The Guardian from London, Greater London, England on June 8, 1938 · 8
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The Guardian from London, Greater London, England · 8

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Wednesday, June 8, 1938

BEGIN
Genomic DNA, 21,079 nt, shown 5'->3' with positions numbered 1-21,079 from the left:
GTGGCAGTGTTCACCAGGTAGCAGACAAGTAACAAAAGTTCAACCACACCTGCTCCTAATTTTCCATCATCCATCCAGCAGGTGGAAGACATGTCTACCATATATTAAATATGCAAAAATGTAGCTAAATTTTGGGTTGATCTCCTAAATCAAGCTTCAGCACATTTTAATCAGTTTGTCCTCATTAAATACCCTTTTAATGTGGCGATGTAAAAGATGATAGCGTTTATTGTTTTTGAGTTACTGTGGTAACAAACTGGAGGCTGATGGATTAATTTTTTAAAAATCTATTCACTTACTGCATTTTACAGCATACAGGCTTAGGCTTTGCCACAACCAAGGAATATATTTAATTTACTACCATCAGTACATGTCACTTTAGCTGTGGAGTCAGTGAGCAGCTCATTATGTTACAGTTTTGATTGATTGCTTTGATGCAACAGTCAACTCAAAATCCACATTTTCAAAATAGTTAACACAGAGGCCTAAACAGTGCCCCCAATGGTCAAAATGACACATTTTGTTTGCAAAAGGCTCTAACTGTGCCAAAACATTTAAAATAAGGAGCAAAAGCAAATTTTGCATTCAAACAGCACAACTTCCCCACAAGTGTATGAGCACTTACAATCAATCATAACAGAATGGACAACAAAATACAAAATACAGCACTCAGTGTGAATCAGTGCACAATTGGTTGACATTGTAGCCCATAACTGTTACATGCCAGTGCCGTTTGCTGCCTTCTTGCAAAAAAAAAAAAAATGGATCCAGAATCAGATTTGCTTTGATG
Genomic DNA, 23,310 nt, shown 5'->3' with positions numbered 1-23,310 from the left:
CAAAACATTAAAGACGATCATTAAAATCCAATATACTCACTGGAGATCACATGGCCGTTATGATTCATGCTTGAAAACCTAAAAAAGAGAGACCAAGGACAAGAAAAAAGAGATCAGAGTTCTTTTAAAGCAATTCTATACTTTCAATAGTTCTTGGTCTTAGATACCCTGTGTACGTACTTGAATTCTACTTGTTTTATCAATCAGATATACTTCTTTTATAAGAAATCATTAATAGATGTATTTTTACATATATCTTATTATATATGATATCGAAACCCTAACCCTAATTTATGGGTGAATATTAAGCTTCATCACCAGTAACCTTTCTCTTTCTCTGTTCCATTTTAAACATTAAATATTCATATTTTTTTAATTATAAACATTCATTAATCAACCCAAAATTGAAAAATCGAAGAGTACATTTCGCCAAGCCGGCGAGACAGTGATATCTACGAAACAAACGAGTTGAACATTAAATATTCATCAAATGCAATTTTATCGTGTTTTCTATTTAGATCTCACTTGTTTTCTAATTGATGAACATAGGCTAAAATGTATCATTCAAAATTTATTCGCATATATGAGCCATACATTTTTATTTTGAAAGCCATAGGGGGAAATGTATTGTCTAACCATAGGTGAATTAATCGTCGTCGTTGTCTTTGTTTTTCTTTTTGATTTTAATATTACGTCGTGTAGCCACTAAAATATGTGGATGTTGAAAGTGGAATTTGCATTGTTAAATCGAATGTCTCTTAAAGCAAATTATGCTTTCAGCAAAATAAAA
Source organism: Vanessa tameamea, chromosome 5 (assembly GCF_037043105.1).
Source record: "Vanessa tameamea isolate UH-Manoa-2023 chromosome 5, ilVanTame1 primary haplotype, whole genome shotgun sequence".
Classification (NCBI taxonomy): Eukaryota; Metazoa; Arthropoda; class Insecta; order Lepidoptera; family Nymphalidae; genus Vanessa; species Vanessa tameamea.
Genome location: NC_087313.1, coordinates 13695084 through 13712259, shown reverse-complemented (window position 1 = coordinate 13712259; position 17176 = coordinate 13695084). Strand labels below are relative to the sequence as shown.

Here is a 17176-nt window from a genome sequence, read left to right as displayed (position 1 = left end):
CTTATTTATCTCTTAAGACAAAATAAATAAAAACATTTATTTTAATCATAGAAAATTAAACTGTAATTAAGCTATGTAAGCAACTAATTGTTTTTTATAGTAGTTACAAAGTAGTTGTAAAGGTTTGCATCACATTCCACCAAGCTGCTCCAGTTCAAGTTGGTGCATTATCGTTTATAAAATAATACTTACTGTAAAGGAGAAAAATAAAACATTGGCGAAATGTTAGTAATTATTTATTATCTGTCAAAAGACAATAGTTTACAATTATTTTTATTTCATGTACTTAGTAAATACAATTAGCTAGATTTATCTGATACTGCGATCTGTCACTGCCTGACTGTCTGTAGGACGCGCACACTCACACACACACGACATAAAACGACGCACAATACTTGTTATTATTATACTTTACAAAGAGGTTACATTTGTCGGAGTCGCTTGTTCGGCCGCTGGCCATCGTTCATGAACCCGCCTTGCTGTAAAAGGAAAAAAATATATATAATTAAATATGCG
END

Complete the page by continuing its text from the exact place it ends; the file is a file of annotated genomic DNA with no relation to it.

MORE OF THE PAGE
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s THE MANCHESTER GUARDIAN WEDNESDAY, JUNE 8, 1938 Selfridge & Co., Ltd. (Editorial Rooms), London. NOTE This space is occupied iery day by an artieJ 3 fleeting the policies, principle, and opinions of tnl ausa of Business upon various point or public Interest. - SELFBIDOE & CO . LTD. THE QUICK, ENERGETIC STEP By CALL1STHENES " Watch your step ! " runs the admonition to those who, venturing on congested highways, carry their Iives literally in their feet. " Watch your step ! " we would like to suggest to all who care how the world appraises them. For there is nothing which more reveals the character of a man than his manner of walking. One either strides through life purposefully and deliberately, or merely ambles thoughtlessly along. One's gait is unconsciously attuned either to the lively rhythm of a brisk mentality, or it reflects the more leisurely tempo of the pedestrian's mind. The quick, energetic step tells of a quick wit, a fresh, alert, and observant outlook, each step an assurance that here is one to whom procrastination is abhorrent. The mind of a man may be an unknown quantity, but his gait reveals or betrays him. These thoughts were suggested to the writer as he observed the other day the quick, energetic, happily elastic step of one of the not-so-youthful "young men" of this House who occupies an increasingly responsible position among its executives. It was a pleasure to watch his movements, for they revealed a boundless energy, an evident joy in his work. Here was no suggestion of hesitancy or fear fear of criticism, fear of the years that marched on inexorably. On the contrary, every movement of the not-so-young executive suggested a desire to get where he was going as quickly as possible, yet with a dignity of mien and movement that won from the writer a glance of admiration and respect. This association of a man's step with the brightness of his mind appropriately recalls the interest now displayed in the influence of music upon happiness and output. It has been shown that workers make fewer mistakes, turn out a better article, and carry out their duties with greater zest when working to the music of wireless or gramophone. A phase of industrial welfare in which the psychologists are continually experimenting, it has much in common with the alert, quick-moving executive whose ways we admire. He moves to the music of his active brain, his gait reflecting his own mental harmony. Selfridge &. Co., Ltd. "TEXO" COMPOUND 13 STILL THE BEST FOR ALL LEAKY ROOFS It has withstood the test ot time. List and all particulars from BAX EN DALES, :: Miller Strcet THE GUAMJDIA.N MANCHESTER, WEDNESDAY, June S, 193S TO-DAY'S PAPER SPECIAL ARTICLES The Title (by J. Lansdale Hods on) 18 The Decline of Donkeys 9 The Changing North Wales Coast 5 Saturday Competition : " Another Faithful Failure " "8 Bridge (by Goulash) S Unpremeditated Holiday 6 Review of Broadcasting 10 Wireless Notes and Programmes 2 CORRESPONDENCE General Franco's Foreign Allies (Lord Glasgow) 18 Free Speech (Rev. T. Wigley) 15 Churches in Spain (Mr. A. W. Brady) 18 The Corncrake (Mr. W. B. Redmayne and others) Literary Borrowings (Mr. H. M. Wallis) 18 Sports Gear Appeal (Mr. G. Holgate) 18 Money for the Scouts' Fund (Mr. G. L. R. Joynson) 18 The Gore Brook (Rev. R. S. Hawkins) ..: 18 HOME Polling takes place to-morrow in the Stafford by-election. A close result is predicted. (10) Unemployment increased last month by 31,000. (9 & 12) Opposition to dilution of labour was expressed at yesterday's meeting of the National Committee of the AJE.U. (10) An emergency resolution calling for the establishment of a peace alliance of political parties in order to defeat the National Government is to be discussed at the Co-operative Congress at Scarborough Jto-day. (12) Mr. H. G. C. Mallaby, head master of St Bees School, has been appointed district commissioner for the special area of West Cumberland, in place of Mr. E. G. Sarsfleld-HalL who is resigning. (9 The suggestion was . made at the commercial travellers' uornerence .yesterday that all trains, trams, and buses should be fitted with safety glass. A resolution in favour of special courts' for motoring offences was rejected. (12) The British Legion yesterday adopted a resolution urging the promotion of friendly relations among nations by the interchange of .visits, in which the rank and file would be included. - (13) It was urged at the Sons of Temperance Conference yesterday that when a motorist . was' proceeded against for being drunk action, should also be taken yWJth'S 41wfiperatlori of Manchester's; new one-way traffic scheme on a business day yesterday there was a great hold-up of trams, and later it was decided to make some minor modifications in the scheme. (11) Awards of Kitchener scholarships for i3 are announce a. Lancashire were beaten by Yorkshire at Bradford and are now third in the county cricket championship. (4) Somerset and Warwickshire gained brilliant victories over Gloucestershire and Derbyshire respectively. (4) Spot cotton at Liverpool yesterday was 3 points cheaper at 4.40d. for middling American, and futures were 4 to 3 points lower. In New York spot cotton was maintained at 7.89c, and futures " were unchanged to 4 points down. (16) FOREIGN Canton was raided three times yesterday. The power station has been put out of action and last night the city was in darkness. (9 & 13) A Japanese spokesman said yesterday that Japan would bomb "with even greater vigour to make the Chinese realise the futility of their present attitude." (9) Three British ships were bombed during rebel air raids on Spanish ports yesterday. (9) The aeroplane carrying R.A.F. boxers, which was missing for 21 hours, has been found in a jungle in the Northern Transvaal. There is little hope that the occupants will be found alive. (9) The Polish minority in Germany has sent a memorandum to the German Government complaining that it is not getting the lair treatment promised it by Hitler. (13) EUROPE AND THE BOMBER The nrotests of Governments and the rising popular feeling have so far done little to restrain those who of set purpose or through a shameful carelessness are brutally attacking civilian populations from the air. In China Canton's sufferines are in- creased as the Japanese bombers daily attack the city "with ven geance and success." In Soain indis criminate raids continue, while in the last few days there have been new outrages whose object seems to be something much more than the Spanish war and for which General Franco himself is only doubtfully responsible. But world opinion, if properly roused and directed, may still be powerful enough to gain some relief for these humble people whose only part in war is to be killed. For this opinion to be formed it is necessary to present plain, uncoloured facts, and this is the nresent purpose of the British Govern ment. The British Minister in Spain has already visited the stricken town of Granollers. rebels claim to have discovered so manv "military objectives." His report is now in the hands of the Government ; it states that although there were a few factories and an aerodrome on the outskirts there was no military objective in the centre of the town, where most of the casualties were inflicted. No further evidence than this given by a high and responsible official in British service is required to establish the guilt of the Granollers bombing, but it is clear that such a report cannot always be obtained conveniently. The British Government's plan for the future is that a small independent commission should be set up which will reside somewhere on the other side of the French frontier. Immediately an attack is made on an open town it will enter Spain, inspect the damage, find whether there were any military objectives to justify the raid, and issue its findings at once in the form of an open report. These reports would be made on the observers' own authority and would not commit the Governments to any line of action. But the facts that such a neutral commission brought to light would be material on which world opinion could be formed without anv fear of being deceived. The United States. Norway, and Sweden have already been approached, and although the United States reply has not yet been received the two Scandinavian countries have informed the British Government that thev are willing to supply observers. This is only one further example of the way in which these small countries in the North of Europe, models of enlightened government in themselves, have willingly accented international responsibilities. There are countries which have forgotten they have duties to all peoples as well as to their own and that the world can only be well regulated with the help of all the nations in it. No countries can less be charged with such forgetfulness tnan those of bcandinavia. Time and again they have assisted the common cause; it will be remembered that in the difficult matter of the Saar plebiscite' Swedish troops helped to keep the peace during the polling. It is not as though such good work was done without some sacrifice, for Scandinavia is not some hannv isle far from the dangerous currents of European policy. These countries are right on the edge of Europe, and thev might have been tempted to avoid touching any of its troubles and to preserve complete isolation a policy which would have been of small service to humanity. The British scheme for organising world opinion against the hideous cruelty of the Spanish bombing' has been greatly strengthened by the favourable replies sent from Norway and Sweden. While in the last week Britain and France have been discussing plans for humanising the war in Spain, angrily derided by Germany and Italy who once claimed that they were eager to assist . in this very work, they have been faced bv new and sinister problems. After the sinking of three British ships Britain sent another, stronger protest to General Franco declaring that these attacks had been deliberate. The rebel reply was that they regretted these attacks and had demanded a full inquiry. Since then the British tanker Maryad has been bombed and set on fire at Alicante, the St. Winifred (5,775 tons) has been fired in the same port, while three more British ships and a Dutch vessel were attacked at Alicante and Valencia yesterday. Several British seamen have-been killed and more injured. It can hardly be believed that General Franco, immersed in the difficulties of fighting a resolute enemy, pursues this policy of his own will ; it is pretty clear that he cannot control his airmen, who are not Spaniards. The same can be said of the provocative Sights made by rebel 'planes over the French frontier with the object of destroying a power station and a railway line. General Franco himself can have no wish to offend two Great Powers, and, in spite of his formal responsibility, it is obvious that the attacks on British shipping and on the French frontier are made by forces almost entirely outside his control. The methods which were employed at sea during the "piratical" campaign ended by Franco-British firmness at Nyon have been transferred to the air. Now, as then, the object is to hasten the defeat of the Spanish Government by a " blockade " which will cut it off from all supplies, whether borne by land or by sea. Bigger Battleships On February 5 this year the British, French, and United States Governments formally asked Japan to deny or to confirm the reports that she is building battleships above the 35,000-ton limit to which the three Powers (but not Japan) were restricted by the London Naval Agreement of 1936. As Japan refused to give the infor mation desired, the British and United States Governments, after allowing a period for second thoughts, invoked the escalator clause of the London treaty on April 2, thus declaring their freedom to do likewise. The French Government, less concerned with the Pacific, stated that it would not avail itself of the opportunity. Since then the British and United States Governments have been engaged in discussing what new limit they should set for battleship con struction. If, as is generally assumed, Japan is building ships of 40,000 tons or over, should Britain and the United States go to 45,000 tons or rest content with 40,000 ? And should they install 18-inch guns instead of the 16-inch gun previously accepted as the maximum ? American naval authori ties were inclined to build the biggest battleships that would go through the Panama Canal and even fancied the 18-inch gun ; British authorities, on the other hand, would have been quite satisfied with a limit of 42,000 or even 40,000 tons and had no liking for the 18-inch gun. Agreement, it is said, has now been reached: 45,000 tons and the 16-inch gun. As 45,000 tons is generally said to be the limit for any battleship which must pass through the Panama Canal and as recent tests are said to have shown the 18-inch gun to be an unsatis factory weapon, the United States seems to have had its way. On. the other hand, Britain is clearly not bound to match the American Navy unless she so desires. ior both countries (as also for Japan) the decision will mean increased expenditure. Even a battle ship of 35,000 tons costs about 7,000,000 to build in this country and about 14,000,000 in the United States. A 45,000-ton ship will probably cost the United Stales nearly 18,000,000 and ourselves about 9,000,000. Even in these' days of frenzied rearmament. when no one bothers to question the cost, it is an enormous sum. It is much harder to say whether the im-ieaseu expenditure will give greater efficiency. The "perfect battleship" is a nice proportion of guns, armament, and speed, and though naval experts have tended to express the view that the bigger the battleship the easier it is to reach the perfect balance, they do not consider 45,000 tons to be much better than 35,000 tons for this purpose. British experts, moreover, have recently concentrated on the 14-inch gun, which is said to have been greatly improved in their hands. Now these designs will have to be scrapped for the 16-inch gun, which is the peculiar pride of American naval designers. That, however, hardly matters: we are not competing against the United States. It is much more exasperating to consider that we still do not know for certain whether Japan is in fact building ships of over 35,000 tons, though she will certainly do so now. It is still possible, though unlikely, that she is really concentrating on building bigger cruisers, in which case our money and energies might be wasted. It is some consolation to know that the big cruiser (that is, of 10.000 tons and over) is considered to be of doubtful value in naval warfare. But so, the sceptic might add, with his eye on aerial weapons, is the big battleship. Traffic, Rural and Urban A great public holiday puts the road-user on bis mettle. He sets out with a salutary fear of congestion and keeps himself better attuned for emergencies than on normal days. The fact accounts for the, relatively low accident rate on such holidays as Whit Monday, when millions of motorists and cyclists are abroad upon our still inadequate roads. The driver speeding lonely and carefree on an apparently unencumbered highway is more likely tobe involved in accident than when he is surrounded by anxious fellow-travellers, and the statistician is not surprised to find that the days of mass movement are not the days of high casualty rate. But this Whitsuntide the relative freedom from accident has been so great as to suggest that the millions spent on road improvement and the ceaseless campaign of education in road sense are having their effect. Pressure on the roads has been greater than ever. An A.A. patrol-box on the London-Clacton road reported that at one time on Monday cars were passing at the rate of 3,500 an hour. The figure for Mere Corner in Cheshire, where the Liverpool-London and Manchester-North Wales roads cross and which is usually at such times the second busiest spot on our highways, can have been little less. Yet the reports from skilled observers throughout the country suggest a welcome access of care, courtesy, and common sense on the part of road-users. The advantage of the dual carriageway separated by a central strip over other forms of road construction has been well proved, and the value of the new cycle tracks is put beyond doubt. A considerable experiment in the handling of city traffic has been begun in Manchester, with mixed results. The one-way system is familiar in most great cities, but to devote a mile on two parallel main arteries to oneway movement is exceptional. The experiment with Oxford Street and Upper Brook Street has been started only after a full Ministry of Transport inquiry, and many of the hitches that have marked its start will be overcome. But it has reminded us sharply that the fixed-rail tram-car, however valuable the economic part it plays in transport, is an extremely intractable vehicle under modern traffic conditions. At the rush hour of yesterday morning as many as seventy trams in line could be seen motionless on Oxford Road awaiting a chance to continue , their journeys. Their paralysis was in part caused by the increased mobility of the rest of the traffic, which, overtaking them on the off side, passed in procession across the bows of the leading tram that was waiting to make a rightward turn. The annoyance of tram passengers, no doubt, was not lessened by their realising the greater freedom that had been achieved for railless traffic. In the upshot a portion of the one-way system had to be restored to two-way use. It is clear that a tram-dominated city is not the ideal one for such a system, but the scheme must be given a fair trial, and adjustment at a number of detailed points should greatly improve it. Diminishing Donkeys That we should ever live to see the donkeys of this island diminish is a proposition that would have been scouted with extreme derision by Carlyle and other philosophers who affect contempt for the intelligence of their fellow-citizens. But, as an article which we publish to-day points out, there appears to be no doubt that the real donkey, the four-footed and often derided beast of burden which is civilisation's degenerate version of that usually much finer and more handsome creature the wild ass of the East, has so far decreased in numbers that it is hard to find any place in this island where the animal is now bred. If donkeys were needed, donkeys would be forthcoming; their decline can only be attributed to lack of demand. Miniature motor-cars banging about on a shore fairground have possibly brought relief to the backs of donkeys that were once urged over the crowded sands ; small carts are drawn by small ponies that breed themselves on the moors of the West Country. So the donkey quietly recedes from the scheme of things, and, since there are no wild ones in this country to replenish the stock, extinction would seem the end of the process apart from man's intervention as stud- Keeper or importer. Yet the aged Queen Victoria used to take the air in a donkey-carriage, and Chesterton has a well-known reminder nf hnw the same derided creature had its hour : One far fierce hour and sweet; There was a shout about my ears And palms before my feet. 1 I hat poem was addressed to "The Donkey " and not to the ass. Yet the very word "donkey" is of doubtful and, as words go, of exceedingly recent origin. It was not seen in print before the slang dictionaries of the end "of the eighteenth century, and in 1804 Mrs. Barbauld admitted un certainty about the right spelling of the word eves though the animal itself had its "fashionable function at Tunbridge Wells. "Donkey" has since expelled "ass"; and now the little beast with the mysterious name is threatened with mysterious extinction. PROFESSOR FREUD Professor Sigmund Freud, : who has arrived in this country from Vienna,- has been given permUtion for. an unlimited M stay by the Home Office.' "" Dr. Ernst Freud, one of Ms ton, said yesterday that they were very grateful for his having been allowed to take refuge in London. .. , . OUR LONDON CORRESPONDENCE LONDON, Tuesday Night Unrest in Jamaica It is probable that when the Cabinet meets on Wednesday of next week it will receive a report about the labour troubles in Jamaica. The present unrest in that island, which follows earlier troubles in Trinidad and Barbados, has given the Colonial Office a big problem to settle, and Mr. Malcolm MacDonald, Lord Harlech's successor, is anxiously concerned with the matter. The immediate object of the Acting Governor of Jamaica is to restore j order, but when that is done the main tasks of the British Government will only be beginning namely, to get a thorough account of the present labour position in the islands and to. survey the economic position of the West Indies. Problems of labour will be investigated by Major Orde Brown, the new Labour Adviser to the Colonial Office, who, according to present plans, will leave for the West Indies in the autumn. "The method of treating the other problem has yet to be settled, but it is possible that the Government may send out a Commission to make an economic survey. The Plight of the West Indies The economic problem of the West Indies is extremely complicated and bad conditions of labour and low wages are only a symptom of a more general distress. Several members of the House of Commons, including Mr. Creech Jones, Mr. Ben Riley, and Mr. J. de Rothschild, have suggested from time to time that more accurate statistics should be obtained if a true picture is to be got of the possibilities for expanding the trade of the islands and for providing a higher standard of life. At present some of the islands, and notably Jamaica, have a large population which it is not always easy to employ.- The two largest exports from Jamaica are bananas, the production of which this year was described by Mr. MacDonald as being in " a reasonably satisfactory condition," and sugar, which is subject to the rigorous control of the International bugar Agreement. It is difficult to see how exports can be expanded, and home demand cannot be stimu lated until more money is paid :n wages. The Austrian Debt The news that Germany has defaulted on the service of two Austrian loans, one 1933-53 and the other 1934-59, is an aid to the interpretation of the statement put out on June 1 to dispel the fears that the financial negotiations in Berlin between Britain and Germany had broken down. That statement admit ted that the two sides did not see eye to eye about the Austrian debt, but explained that the return home of Sir Frederick Leith-Ross and his delegation was a holiday interruption and not a sign of failure. This is still the official view of the matter, for no change has yet been made on this side in the plan to resume the talks after the holidays. Yesterday's announcement by the trustees of the two loans of Germany's failure to furnish funds is not, how ever, likely to facilitate the negotia tions. The Freethinkers' Conference The International Congress of the World Union of Freethinkers, whose meeting here in September has created such a pother, is being held in England at the invitation of four organisations, the Ethical Union, the South Place Ethical Society, the National Secular Society, and the Rational Press Association. It has been described as an anti-God congress, but it will actually be a gather ing of people who do not believe in orthodox Christianity. It will discuss such subjects as science and the churches, the struggle for peace and liberty, secular morality, schools, and freedom of thought. M. jidouard Wernot will be president of honour of the congress and people are coming in a representative capacity from most European countries, including Holland, France, Czecho-Slovakia, and two representa tives from Russia. The German repre sentatives will be exiled members of the Freefhought organisations, which have been suppressed and had then- money confiscated by the German Government. It has been pointed out MEASURING TIME BY TREES New Science from United States From our London Correspondent Fleet Street, Tuesday. Those who attend the summer school of the Men of the Trees at Lady Margaret Hall, Oxford, from July 16 to 21 will hear , a paper on dendrochronology, and if they do not (know yet what the name means they are no more ignorant than everybody else in England except a . few scientists. For dendrochronology is a science only ten years old, and so far hardly explored at all outside the United States, where it was originated oy rroiessor xsougias ai tne university of Arizona. Everybody knows that the age of a tree can be told by the concentric rings seen in a cross section Of its trunk. Professor Douglas has carried this much farther by studying the rings in timber used in ancient buildings, so much so that he has now been able to build up a synthetic tree core representing two thousand years of growth. From this he has been able to discover important facts about climate, notably the cyclical recur rence .of droughts, and to establish principles which, it is hoped, will one day enable scientists to Tfotell climatic changes many, years ahead. In addition his new sdence . of dendrochronology, or the ;tteasure- mentr of time by trees, offers to instrument to archaeology. A -piece of timber taken from a'newly discovered prehistoric -building "can, if it is less, than 2,000 years old, -be By PRIVATE IwiRE ti!if imiiirn similar organisations here tUa ttVasftiraiotif organisations on the Continent have usually been closely associated with political organisation. When the congress met in .tragus two years ago Ihe leaders were granted full and formal honours ana were even received by the President. They could not expect such special recognition in a country, such as this, where a variety of international conferences are held every year, but they will appreciate the status of the British supporters. Among them are Mr. Bernard Shaw, Mr. Bertrand Russell, Mr. H. W. Nevinson, Mr. J. A. riobson, Mr. 1. i. wens, ana Mr. Somerset Maugham. The P.E.N. Club Dines Professor Gilbert Murray and Mr. Jan Masaryk, the Czecho-Slovak Minister in London, were guests of honour to-night at the P.EJJ. Club dinner at Pagani's Restaurant. Mr. Masaryk had left Prague this afternoon and flown to London to welcome the P.E.N. Club members who are attending the International P.E.N. Club conference which is to be held in Prague on the last four days, of this month. He wanted them, among other things, to be sure to look at the collection of Prague baroque in Prague, which he thinks is the loveliest in the world. Mr. Nevinson, who presided, gave two pieces of good news. The P.E.N. Club in Barcelona has been resusci tated under the presidency of the man whn hpld that, nosition before the rebellion, and the Chinese P.E.N. Club has also been revived, though its home is now in Hong-Kong. He paid eloquent tribute to Professor Murray and "congratulated the company on the presence of Miss Elizabeth Robins, "the greatest actress I have ever seen," he said, "when she was in Ibsen." There was a certain constraint about the speeches since as part of an international organisation the P.E.N. Club does not touch on politics, but Professor Murray spoke of the renaissance which he believed was being brought about by the fact that some of the most learned, gifted men in the world were being driven out from their own countries and were carrying their great gifts to far-off lands. The Tortoise Marches On At least one Mediterranean industry continues to flourish in spite of the present troubles. That is the export trade in tortoises. The dealers here are receiving supplies sufficient to meet a demand which has remained fairly constant over a long period. The tortoises are caught in the deserts of Northern Africa and shipped, usually from Casa Blanca, travelling no longer in casks a practice stopped by reasonable protests, but hi crates holding about a hundred. The season for them is well on its way and will end with the hot-weather period, after which people do not care to spend from 9d. to 3s. 6d. for a pet that will so soon become a sleeper. One can buy them from animal shops, from stalls in markets or streets, or from hawkers at the door, who polish up the shells with oil till they look beautiful. There is at least one man in the heart of London who sells them from a barrow throughout the season. A great many people buy tortoises for their children, and gardeners like them because, although they have a liking for greenstuff, they make, up for their depredations by devouring grubs and other pests. Kindly folk provide their tortoises with winter quarters and greet their awakening in the spring, but thousands of owners are so careless that they leave them to dig themselves in and never see them again. Pets' Corner in Moscow Probably none of the multitude of children of all ages who are enjoying the Children's Corner in the London Zoo this week knew of the pioneer work in another zoo of an unknown Russian girL As a child of thirteen. Vera Chaplina visited the Moscow Zoo daily after her school hours, and stayed there so long that she attracted the attention of Professor MonteifeL the principal naturalist there. He offered her a post as a junior assistant, which she eagerly accepted. A few years ago she started her experiment on the " Green Platform," as the Moscow "pets' corner" is called, with three cubs of different species, and she gradually introduced new specimens. compared with Professor Douglas's synthetic tree core, and its date thereby established to within a few years. Professor Douglas's paper, which he will deliver in person, will be the scienunc peak oi tne summer school's programme, but there is much that is interesting in the rest of tha mureo Experts are to talk to the-delegates on such varied but relevant subjects as fruit, tree roots, and soil conditions, national parks, tree planting in cities (Mr. J. Richardson. Manchester's Director of Parks,-will "contribute the paper on this), the. com mercial uses oi wood, tree portraiture, tree genetics (narticularlv tht harm ing of tree growth by cross-pbllina-turn).- and forestry as a solution of unemployment promem for the imrtKiiica worKer. . At least three papers are to be read on this last subject. Dr. F. O. Darvall will describe the work done in the United States, where 300,000 unemployed people have been put to reafforestation work. Mr. Rolf Gardiner wm laus arxmt iorestry policy, in Germany, and finally Mr. St. Barbe Baker, the founder of the Men of the wju pnt iorwara tus own plan for absorbrng 20,000 of the unskilled unemoloved info affnicbiKAii areat-Britain. Mr., Baker what he Is talking nhrmt fm. -1, . much . a anvhrtrfv (nflnMi - ReosevdrW"starr- the 'American1 scheme and has watched its progress closely throughout. COURT & PERSONAL , THEQVEEN STAYS INDOORS " " . WITH A COLD Although the Queen has cancelled her immediate engagements because of her-cold, it was stated yesterday that she will go to Glyndebourne, Sussex, on the evening of Saturday. June" 25, to see Verdi's opera "Macbeth." It is emphasised that the cold is of. a very slight character. The Queen' is to remain indoors at. Royal Lodge, Windsor Park, as a precautionary measure. THE KING AND THE ALDERSHOT TATTOO The King will take the salute on tho last performance of the Aldershot Tattoo on Saturday, June 18. On Friday the salute will be taken by. Queen Mary, ami on Friday, June 17, by the Duke oi Gloucester. THE PRINCESSES TAKE THE SALUTE Princess Elizabeth and Princess Margaret took the salute at a daylight rehearsal of the Aldershot Tattoo at the Rushmoor Arena yesterday. It was to have been taken -by the Queen, but she was unable to attend owing to a slight cold. The two Princesses stood In the royal box as the performers saluted. On their arrival the Princesses had been driver, slowly past thousands of children who cheered wildly. They walked to the royal box along a gangway lined by men ot the 1st Battalion Scots Guards and 2nd Battalion Cheshire Regiment, who provided the royal picket " Sitting on either side of Lieutenant General Sir John Dill. General Officer Commanding-in-Chief at Aldershot, the Princesses watched with delight the performers in the "Field of the Cloth of Gold" item. TROOPING TUB COLOUR The Trooping the Colour ceremony in celebration of the King's birthday will take place on the Horse Guards Parade at 11 a.m. to-morrow. The King, attended by the royal procession and with a sovereign's escort of the Royal Horse Guards, will ride from Buckingham palace to the parade-ground and will be received with a royal salute The King will then inspect troops and at the conclusion of the ceremony wilt head the King's Guard when the procession, led by the massed bands of the Brigade of Guards, moves off to the Palacv for the march-past The King will be accompanied by the Duke of Gloucester, the Duke of Kent Lord Harewood, and Lord Athlone. A captain's escort of Life Guards will escort the Queen, who will be accompanied by Queen Mary, from the Palace to the parade-ground. After the royal salute at the end of the ceremony the Queen will leave the Horse Guards and return to the Palace by way of Whitehall and Admiralty Arch. WALKER CUP TEAMS LUNCH TOGETHER The American Walker Cup golf team and some ot the British side which was successful at St. Andrews on Saturday were entertained at luncheon ' at the American Embassy yesterday by the Ambassador, Mr. Joseph Kennedy. Sir John Simon,, Chancellor of the Exchequer, a former captain of the Royal and Ancient Golf Club, St Andrews, and Lord Stanley, Secretary of State for the Dominions, were among those present The Americans leave for home to-day. CAMBRIDGE UNION OFFICERS The following elections of the Cambridge Union officers are announced for next term: Elected unopposed: President, S. M. Kumaramangalam, " King's ; . Vice-President, P. T. T. Butler, Trinity; Treasurer, D. R. Hardman, Christ's; Librarian H. L. . Elvin, Trinity Hall ; Steward, E. M. Wilson, Trinity! Elected: Secretary, P: B. Hague, Emmanuel ; Committee, G. Ellenbogen, King's, C. V. Win-tour. Peterhouse, E. H. Ades, Trinity, J C. T. MacRobsrt, Queens', H. E. M. le Goy, Caius, and R. Chandra, Trinity. LORD STANLEY'S CANADIAN VISIT Lord Stanley, the Secretary for Dominion Affairs, has received through the High Commissioner for Canada, and has accepted, an invitation from the president and directors of the Canadian National Exhibition to open the exhibition at Toronto on August 26. The Lord Mayor of London (Sir Harrv Twyford) ended his visit to Glasgow yesterday with a round of engagements. To-day with his party he will be at Edinburgh. Major G. Thompson has been selected for command of the 50th Northumbrian) Divisional R.A.sr. uivuiuiiaii w Colonel and Brevet Colonel C. Walker, T.D., whose tenure expired on Monday. The King has approved the appointment of the Rev. Cyril Rawson, curate of Haigh-with-AspulI, to the vicarage of St Thomas, Bradley, Huddersfleld, vacant by the cession of the Rev. Charles Edward Diggle. Lord and Lady Leverhulme will accompany the large party of British chemical experts who will sail for Canada on Friday in the' Canadian Pacific liner Duchess of AthoU to attend tho annual meeting at Ottawa of the Society of Chemical Industry. . READERS' OWN TEST TEAMS The result of the competition in which readers were invited to send their selections for. a Test team to : meet the Australians will be published in the Manchester; Guardian TO-MORROW" together - with 'a- special article dealing,with the entwritten by ' CRldCETER Another article to-morrow will describe London's once-famous spas, and the "BacJf Page article will be a Balkan sketchTby Henry" Baerleih. The ,f !';. iv,. series bfL holiday pbotpgtapha; will uau ue puuusnea. . . - , v . . ,